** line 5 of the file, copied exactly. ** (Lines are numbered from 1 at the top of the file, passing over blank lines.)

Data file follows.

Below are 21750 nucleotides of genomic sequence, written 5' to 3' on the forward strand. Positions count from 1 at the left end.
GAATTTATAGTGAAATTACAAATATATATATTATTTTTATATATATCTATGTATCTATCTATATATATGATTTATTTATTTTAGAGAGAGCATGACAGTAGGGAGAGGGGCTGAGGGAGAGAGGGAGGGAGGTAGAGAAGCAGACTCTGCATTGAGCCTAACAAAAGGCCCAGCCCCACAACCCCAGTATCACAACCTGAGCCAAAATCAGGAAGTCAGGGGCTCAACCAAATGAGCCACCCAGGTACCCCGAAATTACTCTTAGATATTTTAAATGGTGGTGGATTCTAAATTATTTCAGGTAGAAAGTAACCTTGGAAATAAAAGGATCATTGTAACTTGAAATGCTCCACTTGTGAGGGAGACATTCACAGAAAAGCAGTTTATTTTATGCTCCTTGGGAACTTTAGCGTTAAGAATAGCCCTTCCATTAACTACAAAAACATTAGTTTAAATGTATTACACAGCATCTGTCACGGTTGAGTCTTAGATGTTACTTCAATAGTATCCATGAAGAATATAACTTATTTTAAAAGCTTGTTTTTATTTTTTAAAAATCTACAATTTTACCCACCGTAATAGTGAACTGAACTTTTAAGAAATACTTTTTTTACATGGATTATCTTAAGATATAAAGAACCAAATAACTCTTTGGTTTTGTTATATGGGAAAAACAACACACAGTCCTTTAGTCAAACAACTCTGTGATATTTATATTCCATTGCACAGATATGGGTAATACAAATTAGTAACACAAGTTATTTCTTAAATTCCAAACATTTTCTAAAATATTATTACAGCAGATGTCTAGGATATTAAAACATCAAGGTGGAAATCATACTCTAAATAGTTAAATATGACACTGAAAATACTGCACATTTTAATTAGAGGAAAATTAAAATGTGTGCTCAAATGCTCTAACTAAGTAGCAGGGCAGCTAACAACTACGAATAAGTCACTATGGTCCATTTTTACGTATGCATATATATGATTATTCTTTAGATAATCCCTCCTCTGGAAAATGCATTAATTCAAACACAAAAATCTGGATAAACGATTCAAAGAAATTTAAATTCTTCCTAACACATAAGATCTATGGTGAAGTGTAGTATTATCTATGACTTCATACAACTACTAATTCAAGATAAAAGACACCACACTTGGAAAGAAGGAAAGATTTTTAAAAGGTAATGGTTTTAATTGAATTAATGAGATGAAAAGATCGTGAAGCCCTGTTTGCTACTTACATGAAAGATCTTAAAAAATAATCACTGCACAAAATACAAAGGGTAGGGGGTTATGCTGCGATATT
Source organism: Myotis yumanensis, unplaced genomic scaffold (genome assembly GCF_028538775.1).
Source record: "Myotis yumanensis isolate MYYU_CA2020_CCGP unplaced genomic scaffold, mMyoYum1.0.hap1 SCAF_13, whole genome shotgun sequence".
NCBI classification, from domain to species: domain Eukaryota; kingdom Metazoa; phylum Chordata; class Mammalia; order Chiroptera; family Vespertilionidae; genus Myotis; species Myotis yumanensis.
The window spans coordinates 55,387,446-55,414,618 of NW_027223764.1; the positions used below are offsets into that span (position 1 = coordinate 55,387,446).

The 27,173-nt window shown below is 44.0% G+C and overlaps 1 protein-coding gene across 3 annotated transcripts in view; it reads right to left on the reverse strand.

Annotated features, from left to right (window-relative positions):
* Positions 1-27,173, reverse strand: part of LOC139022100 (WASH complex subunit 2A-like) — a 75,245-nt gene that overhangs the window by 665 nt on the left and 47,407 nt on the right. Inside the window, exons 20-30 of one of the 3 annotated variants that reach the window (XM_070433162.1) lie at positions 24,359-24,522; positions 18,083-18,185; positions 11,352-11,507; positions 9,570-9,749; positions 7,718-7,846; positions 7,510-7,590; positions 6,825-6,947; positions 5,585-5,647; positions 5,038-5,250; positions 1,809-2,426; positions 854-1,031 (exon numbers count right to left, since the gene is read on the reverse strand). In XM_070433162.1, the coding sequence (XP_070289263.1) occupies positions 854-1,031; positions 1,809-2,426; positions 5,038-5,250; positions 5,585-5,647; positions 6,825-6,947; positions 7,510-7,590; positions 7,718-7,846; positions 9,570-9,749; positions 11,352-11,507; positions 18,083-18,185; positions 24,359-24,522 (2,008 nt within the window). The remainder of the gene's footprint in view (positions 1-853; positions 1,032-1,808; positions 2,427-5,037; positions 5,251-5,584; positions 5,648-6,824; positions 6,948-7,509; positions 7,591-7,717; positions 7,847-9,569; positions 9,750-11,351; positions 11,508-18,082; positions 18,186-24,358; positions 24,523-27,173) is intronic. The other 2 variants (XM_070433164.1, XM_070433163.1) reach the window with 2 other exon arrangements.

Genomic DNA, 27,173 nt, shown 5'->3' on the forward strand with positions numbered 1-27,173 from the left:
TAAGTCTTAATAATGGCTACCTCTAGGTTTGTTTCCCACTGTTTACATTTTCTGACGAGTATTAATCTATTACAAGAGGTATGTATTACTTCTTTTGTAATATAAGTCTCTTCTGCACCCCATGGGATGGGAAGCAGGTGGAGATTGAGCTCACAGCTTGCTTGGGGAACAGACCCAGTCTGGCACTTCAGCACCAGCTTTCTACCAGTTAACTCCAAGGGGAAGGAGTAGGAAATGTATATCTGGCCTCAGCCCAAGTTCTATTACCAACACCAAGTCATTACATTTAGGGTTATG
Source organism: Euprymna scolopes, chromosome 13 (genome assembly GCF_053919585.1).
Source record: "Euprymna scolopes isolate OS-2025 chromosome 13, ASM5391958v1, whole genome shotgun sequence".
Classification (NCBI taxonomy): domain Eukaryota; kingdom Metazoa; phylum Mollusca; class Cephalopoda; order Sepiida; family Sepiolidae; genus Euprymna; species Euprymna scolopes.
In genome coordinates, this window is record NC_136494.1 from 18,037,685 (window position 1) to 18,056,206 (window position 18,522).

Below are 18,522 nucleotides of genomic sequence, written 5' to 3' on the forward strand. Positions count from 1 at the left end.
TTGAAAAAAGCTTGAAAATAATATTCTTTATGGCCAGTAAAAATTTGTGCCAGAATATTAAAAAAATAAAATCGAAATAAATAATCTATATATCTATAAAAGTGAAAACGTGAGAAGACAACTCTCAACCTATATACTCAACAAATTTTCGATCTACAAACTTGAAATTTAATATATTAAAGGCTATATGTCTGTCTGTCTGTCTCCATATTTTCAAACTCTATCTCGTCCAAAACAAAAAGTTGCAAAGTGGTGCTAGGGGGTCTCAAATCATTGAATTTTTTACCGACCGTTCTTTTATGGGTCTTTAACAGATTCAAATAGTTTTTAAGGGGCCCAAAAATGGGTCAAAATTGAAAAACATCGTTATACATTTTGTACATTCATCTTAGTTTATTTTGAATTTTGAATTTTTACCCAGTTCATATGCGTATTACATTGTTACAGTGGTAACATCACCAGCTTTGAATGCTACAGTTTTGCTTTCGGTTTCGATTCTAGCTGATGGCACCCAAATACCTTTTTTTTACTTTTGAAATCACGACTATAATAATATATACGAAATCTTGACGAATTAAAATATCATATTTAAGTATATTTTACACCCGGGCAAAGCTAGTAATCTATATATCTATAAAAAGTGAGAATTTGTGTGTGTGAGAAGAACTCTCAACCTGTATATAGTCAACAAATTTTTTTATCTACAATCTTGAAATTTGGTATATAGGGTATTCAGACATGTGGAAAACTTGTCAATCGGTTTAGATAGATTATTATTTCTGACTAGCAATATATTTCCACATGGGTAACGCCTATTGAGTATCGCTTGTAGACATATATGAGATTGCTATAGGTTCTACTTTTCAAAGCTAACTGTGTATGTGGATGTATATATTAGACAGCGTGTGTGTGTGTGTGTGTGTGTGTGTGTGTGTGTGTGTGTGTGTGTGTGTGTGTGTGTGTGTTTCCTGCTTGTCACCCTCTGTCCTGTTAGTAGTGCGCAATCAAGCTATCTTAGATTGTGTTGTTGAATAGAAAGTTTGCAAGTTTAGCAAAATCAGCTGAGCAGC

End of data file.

NCBI classification, from domain to species: domain Eukaryota; kingdom Metazoa; phylum Chordata; class Mammalia; order Chiroptera; family Vespertilionidae; genus Myotis; species Myotis yumanensis.